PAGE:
Pastor's Corner 021713

posted Feb 20, 2013, 7:11 AM by Music Director

We have embarked on the holy season of Lent, a very special time of the year.  Just as spring is seen as nature’s rebirth, Lent is a sort of spiritual spring, a time ofspiritual rebirth.  It was originally developed as a 40-day retreat for adult catechumens who were preparing to join the Church through the Sacraments of Initiation(Baptism, Confirmation and Eucharist) at Easter.  Later, the season was extended to all of the Church as a way of preparing for the annual celebration of the greatest of all feasts, the Resurrection of Jesus Christ. 

That it coincides with the natural season of spring in the northern hemispheres (where Christianity originated) explains its name, derived from the old English word “lengthen” which means “spring.”  Because of this association, the liturgical season borrows heavily from the natural one.  Liturgical vesture, for example, takes on the hues of late winter and spring, when daylight grows longer and the evening sky is filled with glorious shades of violet and rose.  Violet was also the color the church in Rome chose to symbolize penance, one of Lent’s major characteristics, as we prepare to celebrate the Resurrection (and our own!) through penance for the remission of our sins.

               Although Lent should not be seen as a gloomy, mournful time, it is a time of quiet introspection to help us deepen the process of conversion to the way of Christ; to become more aware of our weaknesses and commit ourselves to a greater willingness to work at overcoming them.  As a way of expressing this liturgically, look for extended periods of silence; an invitation to kneel at the Penitential Rite; and the singing of the ancient Greek words:  Kyrie eleison (KEER-ee-ay ay-LAY-ee-sown, “Lord have mercy”) and Christe (CREE-stay) eleison (“Christ, have mercy”) during the Masses of Lent.  These simple practices can intensify our awareness of our need for forgiveness, deepen our spiritual connection to Christ, and unite ourselves with one another and (in our use of Greek and Latin) our ancient ancestors-in-faith.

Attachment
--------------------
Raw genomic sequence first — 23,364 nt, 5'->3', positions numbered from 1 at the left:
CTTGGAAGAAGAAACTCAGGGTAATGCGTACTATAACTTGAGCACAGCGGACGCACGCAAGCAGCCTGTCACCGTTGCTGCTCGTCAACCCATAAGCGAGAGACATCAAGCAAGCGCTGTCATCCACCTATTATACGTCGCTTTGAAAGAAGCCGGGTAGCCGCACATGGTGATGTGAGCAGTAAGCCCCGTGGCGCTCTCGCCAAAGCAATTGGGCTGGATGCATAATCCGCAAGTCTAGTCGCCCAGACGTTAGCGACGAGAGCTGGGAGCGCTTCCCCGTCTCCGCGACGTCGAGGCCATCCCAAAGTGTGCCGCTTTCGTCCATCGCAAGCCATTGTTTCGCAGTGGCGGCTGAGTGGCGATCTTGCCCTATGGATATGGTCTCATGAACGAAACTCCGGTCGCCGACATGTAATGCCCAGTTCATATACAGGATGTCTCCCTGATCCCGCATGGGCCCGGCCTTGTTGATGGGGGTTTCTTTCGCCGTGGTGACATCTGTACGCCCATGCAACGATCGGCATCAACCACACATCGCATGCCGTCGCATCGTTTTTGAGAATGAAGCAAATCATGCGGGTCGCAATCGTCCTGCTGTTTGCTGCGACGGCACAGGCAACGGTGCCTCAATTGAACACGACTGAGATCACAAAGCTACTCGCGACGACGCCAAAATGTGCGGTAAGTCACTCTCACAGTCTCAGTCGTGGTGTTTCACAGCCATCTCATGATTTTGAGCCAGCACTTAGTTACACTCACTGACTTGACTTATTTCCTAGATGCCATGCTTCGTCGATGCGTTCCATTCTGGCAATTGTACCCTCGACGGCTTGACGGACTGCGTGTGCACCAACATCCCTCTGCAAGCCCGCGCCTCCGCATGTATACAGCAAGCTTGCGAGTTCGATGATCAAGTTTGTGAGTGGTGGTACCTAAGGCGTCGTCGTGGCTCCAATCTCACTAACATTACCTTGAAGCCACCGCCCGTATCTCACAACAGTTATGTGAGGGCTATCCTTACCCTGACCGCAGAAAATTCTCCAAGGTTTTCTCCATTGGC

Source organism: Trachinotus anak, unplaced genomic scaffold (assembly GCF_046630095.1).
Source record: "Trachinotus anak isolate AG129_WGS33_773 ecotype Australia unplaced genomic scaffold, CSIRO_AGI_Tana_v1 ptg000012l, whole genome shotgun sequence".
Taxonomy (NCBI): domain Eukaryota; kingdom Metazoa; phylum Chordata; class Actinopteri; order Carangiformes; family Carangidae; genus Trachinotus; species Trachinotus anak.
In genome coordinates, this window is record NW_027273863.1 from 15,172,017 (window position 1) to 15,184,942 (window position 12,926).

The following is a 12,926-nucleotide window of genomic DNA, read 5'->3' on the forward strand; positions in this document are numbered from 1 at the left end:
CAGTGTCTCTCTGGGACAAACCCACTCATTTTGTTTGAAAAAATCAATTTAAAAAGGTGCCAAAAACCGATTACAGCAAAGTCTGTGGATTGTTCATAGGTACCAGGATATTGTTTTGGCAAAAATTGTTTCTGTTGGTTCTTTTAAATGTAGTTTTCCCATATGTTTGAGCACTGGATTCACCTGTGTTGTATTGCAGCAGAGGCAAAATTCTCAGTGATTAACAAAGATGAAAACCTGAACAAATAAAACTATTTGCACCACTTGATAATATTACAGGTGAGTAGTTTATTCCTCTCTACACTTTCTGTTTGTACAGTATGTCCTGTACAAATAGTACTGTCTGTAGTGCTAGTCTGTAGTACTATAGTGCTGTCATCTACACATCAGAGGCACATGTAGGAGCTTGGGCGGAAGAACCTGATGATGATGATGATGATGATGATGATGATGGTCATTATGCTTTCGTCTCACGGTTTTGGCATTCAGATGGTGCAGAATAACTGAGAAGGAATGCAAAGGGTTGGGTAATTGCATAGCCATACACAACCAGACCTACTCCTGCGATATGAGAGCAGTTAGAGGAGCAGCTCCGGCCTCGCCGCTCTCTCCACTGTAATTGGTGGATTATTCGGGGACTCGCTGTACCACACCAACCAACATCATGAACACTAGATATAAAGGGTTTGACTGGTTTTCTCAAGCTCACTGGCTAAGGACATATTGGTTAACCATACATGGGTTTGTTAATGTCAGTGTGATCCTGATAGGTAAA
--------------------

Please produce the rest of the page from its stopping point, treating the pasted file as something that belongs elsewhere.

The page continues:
It is customary for Christians to fast during the 40 days of Lent in imitation of Jesus’ 40-day fast in the desert following His baptism.  (It is from this event that the Lenten season derives its length.)  Fasting may include denying ourselves a daily meal or certain favorite food or activity.  We could opt for other kinds of sacrifice likefasting from a particular bad habit; or choose something proactive like more frequent personal prayer, attendance at daily Mass and/or devotions such as Stations of the Cross or Exposition of the Blessed Sacrament, increased giving to charities or your weekly tithe to the parish.  We could offer some special service to the needy.  Of course, reception of the Sacrament of Penance is something that should be a part of the Lenten observance for all of us. 

You may be unaware that technically we are relieved from fasting on the Sundays of Lent, because every Sunday is a day of celebrating our Lord’s victory over sin and death.  (Ancient Christians often referred to Sunday as “little Easter.”)  Only by eliminating Sundays and subtracting the Triduum days of Holy Week (Holy Thursday, Good Friday, and Holy Saturday) do we arrive at 40 days for Lent!  Most choose to carry whatever type of fast they’ve chosen from Ash Wednesday until Easter, if only for continuity’s sake.  However, all Catholics from age 14-69, except those with a serious medical condition, are expected to abstain from eating meat on the Fridays of Lent, and to eat only one full meal on Ash Wednesday and Good Friday.

By focusing on our need for continual conversion, Lent brings us closer to our loving Savior and to one another.  So here’s a hearty wish for all of us to enjoy a very holy and healthy Lenten spring!

 

In His Love,

Fr. Mike

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